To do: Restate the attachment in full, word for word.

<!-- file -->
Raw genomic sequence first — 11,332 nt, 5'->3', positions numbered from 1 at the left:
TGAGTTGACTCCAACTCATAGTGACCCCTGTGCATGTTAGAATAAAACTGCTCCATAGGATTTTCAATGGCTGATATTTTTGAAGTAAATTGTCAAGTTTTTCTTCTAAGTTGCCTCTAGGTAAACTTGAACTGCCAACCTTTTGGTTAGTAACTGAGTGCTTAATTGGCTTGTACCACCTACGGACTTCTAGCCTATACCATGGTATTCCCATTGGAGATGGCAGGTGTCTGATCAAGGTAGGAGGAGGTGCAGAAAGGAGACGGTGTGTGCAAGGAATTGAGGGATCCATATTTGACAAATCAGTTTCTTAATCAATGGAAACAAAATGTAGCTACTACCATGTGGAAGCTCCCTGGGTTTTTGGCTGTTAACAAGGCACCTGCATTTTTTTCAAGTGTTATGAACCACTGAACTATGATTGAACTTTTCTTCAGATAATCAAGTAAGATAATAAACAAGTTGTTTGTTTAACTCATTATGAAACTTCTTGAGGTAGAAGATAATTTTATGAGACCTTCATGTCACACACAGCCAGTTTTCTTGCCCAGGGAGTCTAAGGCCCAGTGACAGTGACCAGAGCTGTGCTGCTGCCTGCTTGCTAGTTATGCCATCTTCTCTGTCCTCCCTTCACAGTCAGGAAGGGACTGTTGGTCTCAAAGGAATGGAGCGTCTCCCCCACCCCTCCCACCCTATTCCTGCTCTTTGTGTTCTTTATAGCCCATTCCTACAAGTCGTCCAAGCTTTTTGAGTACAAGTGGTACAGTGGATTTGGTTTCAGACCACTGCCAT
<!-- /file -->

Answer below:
Raw genomic sequence first — 11,332 nt, 5'->3', positions numbered from 1 at the left:
TGAGTTGACTCCAACTCATAGTGACCCCTGTGCATGTTAGAATAAAACTGCTCCATAGGATTTTCAATGGCTGATATTTTTGAAGTAAATTGTCAAGTTTTTCTTCTAAGTTGCCTCTAGGTAAACTTGAACTGCCAACCTTTTGGTTAGTAACTGAGTGCTTAATTGGCTTGTACCACCTACGGACTTCTAGCCTATACCATGGTATTCCCATTGGAGATGGCAGGTGTCTGATCAAGGTAGGAGGAGGTGCAGAAAGGAGACGGTGTGTGCAAGGAATTGAGGGATCCATATTTGACAAATCAGTTTCTTAATCAATGGAAACAAAATGTAGCTACTACCATGTGGAAGCTCCCTGGGTTTTTGGCTGTTAACAAGGCACCTGCATTTTTTTCAAGTGTTATGAACCACTGAACTATGATTGAACTTTTCTTCAGATAATCAAGTAAGATAATAAACAAGTTGTTTGTTTAACTCATTATGAAACTTCTTGAGGTAGAAGATAATTTTATGAGACCTTCATGTCACACACAGCCAGTTTTCTTGCCCAGGGAGTCTAAGGCCCAGTGACAGTGACCAGAGCTGTGCTGCTGCCTGCTTGCTAGTTATGCCATCTTCTCTGTCCTCCCTTCACAGTCAGGAAGGGACTGTTGGTCTCAAAGGAATGGAGCGTCTCCCCCACCCCTCCCACCCTATTCCTGCTCTTTGTGTTCTTTATAGCCCATTCCTACAAGTCGTCCAAGCTTTTTGAGTACAAGTGGTACAGTGGATTTGGTTTCAGACCACTGCCAT